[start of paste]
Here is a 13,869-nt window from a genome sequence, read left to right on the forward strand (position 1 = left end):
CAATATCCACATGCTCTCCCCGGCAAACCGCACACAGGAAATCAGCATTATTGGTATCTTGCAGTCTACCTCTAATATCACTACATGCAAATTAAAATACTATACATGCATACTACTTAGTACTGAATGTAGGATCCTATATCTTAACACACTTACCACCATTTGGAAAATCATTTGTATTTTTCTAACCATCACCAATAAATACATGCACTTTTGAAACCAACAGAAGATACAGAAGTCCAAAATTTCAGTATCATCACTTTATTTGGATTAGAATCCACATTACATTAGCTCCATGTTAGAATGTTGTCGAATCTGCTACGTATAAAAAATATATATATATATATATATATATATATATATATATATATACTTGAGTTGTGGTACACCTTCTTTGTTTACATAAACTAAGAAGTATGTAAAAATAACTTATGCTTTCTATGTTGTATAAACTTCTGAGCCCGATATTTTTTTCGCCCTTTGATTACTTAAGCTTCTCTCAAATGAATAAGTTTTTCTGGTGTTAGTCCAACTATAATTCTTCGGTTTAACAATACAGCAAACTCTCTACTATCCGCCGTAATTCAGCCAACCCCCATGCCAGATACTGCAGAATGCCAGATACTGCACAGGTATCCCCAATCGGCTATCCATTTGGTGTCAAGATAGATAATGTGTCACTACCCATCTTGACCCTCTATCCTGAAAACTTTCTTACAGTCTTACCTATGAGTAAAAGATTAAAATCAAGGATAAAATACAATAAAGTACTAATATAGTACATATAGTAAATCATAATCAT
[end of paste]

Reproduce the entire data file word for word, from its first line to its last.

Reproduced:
Here is a 13,869-nt window from a genome sequence, read left to right on the forward strand (position 1 = left end):
CAATATCCACATGCTCTCCCCGGCAAACCGCACACAGGAAATCAGCATTATTGGTATCTTGCAGTCTACCTCTAATATCACTACATGCAAATTAAAATACTATACATGCATACTACTTAGTACTGAATGTAGGATCCTATATCTTAACACACTTACCACCATTTGGAAAATCATTTGTATTTTTCTAACCATCACCAATAAATACATGCACTTTTGAAACCAACAGAAGATACAGAAGTCCAAAATTTCAGTATCATCACTTTATTTGGATTAGAATCCACATTACATTAGCTCCATGTTAGAATGTTGTCGAATCTGCTACGTATAAAAAATATATATATATATATATATATATATATATATATATATATACTTGAGTTGTGGTACACCTTCTTTGTTTACATAAACTAAGAAGTATGTAAAAATAACTTATGCTTTCTATGTTGTATAAACTTCTGAGCCCGATATTTTTTTCGCCCTTTGATTACTTAAGCTTCTCTCAAATGAATAAGTTTTTCTGGTGTTAGTCCAACTATAATTCTTCGGTTTAACAATACAGCAAACTCTCTACTATCCGCCGTAATTCAGCCAACCCCCATGCCAGATACTGCAGAATGCCAGATACTGCACAGGTATCCCCAATCGGCTATCCATTTGGTGTCAAGATAGATAATGTGTCACTACCCATCTTGACCCTCTATCCTGAAAACTTTCTTACAGTCTTACCTATGAGTAAAAGATTAAAATCAAGGATAAAATACAATAAAGTACTAATATAGTACATATAGTAAATCATAATCAT